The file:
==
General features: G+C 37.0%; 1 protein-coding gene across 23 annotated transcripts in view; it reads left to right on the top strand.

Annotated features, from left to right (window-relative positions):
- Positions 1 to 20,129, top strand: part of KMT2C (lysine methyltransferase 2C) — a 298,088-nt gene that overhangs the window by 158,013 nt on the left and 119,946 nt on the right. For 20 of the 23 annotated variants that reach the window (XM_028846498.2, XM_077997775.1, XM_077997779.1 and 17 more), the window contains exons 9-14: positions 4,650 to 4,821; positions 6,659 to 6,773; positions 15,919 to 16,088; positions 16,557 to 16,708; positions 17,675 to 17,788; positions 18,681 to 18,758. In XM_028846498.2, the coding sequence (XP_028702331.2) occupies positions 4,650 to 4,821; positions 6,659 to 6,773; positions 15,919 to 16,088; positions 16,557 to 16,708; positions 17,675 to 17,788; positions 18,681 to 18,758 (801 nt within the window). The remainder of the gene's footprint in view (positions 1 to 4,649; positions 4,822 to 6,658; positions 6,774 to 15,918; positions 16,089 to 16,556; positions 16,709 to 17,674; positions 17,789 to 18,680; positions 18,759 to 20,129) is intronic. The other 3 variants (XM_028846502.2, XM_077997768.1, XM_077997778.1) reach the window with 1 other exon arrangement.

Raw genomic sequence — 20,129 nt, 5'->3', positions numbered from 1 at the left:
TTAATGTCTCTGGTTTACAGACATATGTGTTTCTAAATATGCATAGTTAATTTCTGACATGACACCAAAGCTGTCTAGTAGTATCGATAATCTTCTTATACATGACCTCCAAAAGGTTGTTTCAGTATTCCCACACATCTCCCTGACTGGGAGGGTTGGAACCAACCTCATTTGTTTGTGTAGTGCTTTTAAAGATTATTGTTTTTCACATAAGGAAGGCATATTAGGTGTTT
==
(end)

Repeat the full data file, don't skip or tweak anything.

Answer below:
General features: G+C 37.0%; 1 protein-coding gene across 23 annotated transcripts in view; it reads left to right on the top strand.

Annotated features, from left to right (window-relative positions):
- Positions 1 to 20,129, top strand: part of KMT2C (lysine methyltransferase 2C) — a 298,088-nt gene that overhangs the window by 158,013 nt on the left and 119,946 nt on the right. For 20 of the 23 annotated variants that reach the window (XM_028846498.2, XM_077997775.1, XM_077997779.1 and 17 more), the window contains exons 9-14: positions 4,650 to 4,821; positions 6,659 to 6,773; positions 15,919 to 16,088; positions 16,557 to 16,708; positions 17,675 to 17,788; positions 18,681 to 18,758. In XM_028846498.2, the coding sequence (XP_028702331.2) occupies positions 4,650 to 4,821; positions 6,659 to 6,773; positions 15,919 to 16,088; positions 16,557 to 16,708; positions 17,675 to 17,788; positions 18,681 to 18,758 (801 nt within the window). The remainder of the gene's footprint in view (positions 1 to 4,649; positions 4,822 to 6,658; positions 6,774 to 15,918; positions 16,089 to 16,556; positions 16,709 to 17,674; positions 17,789 to 18,680; positions 18,759 to 20,129) is intronic. The other 3 variants (XM_028846502.2, XM_077997768.1, XM_077997778.1) reach the window with 1 other exon arrangement.

Raw genomic sequence — 20,129 nt, 5'->3', positions numbered from 1 at the left:
TTAATGTCTCTGGTTTACAGACATATGTGTTTCTAAATATGCATAGTTAATTTCTGACATGACACCAAAGCTGTCTAGTAGTATCGATAATCTTCTTATACATGACCTCCAAAAGGTTGTTTCAGTATTCCCACACATCTCCCTGACTGGGAGGGTTGGAACCAACCTCATTTGTTTGTGTAGTGCTTTTAAAGATTATTGTTTTTCACATAAGGAAGGCATATTAGGTGTTT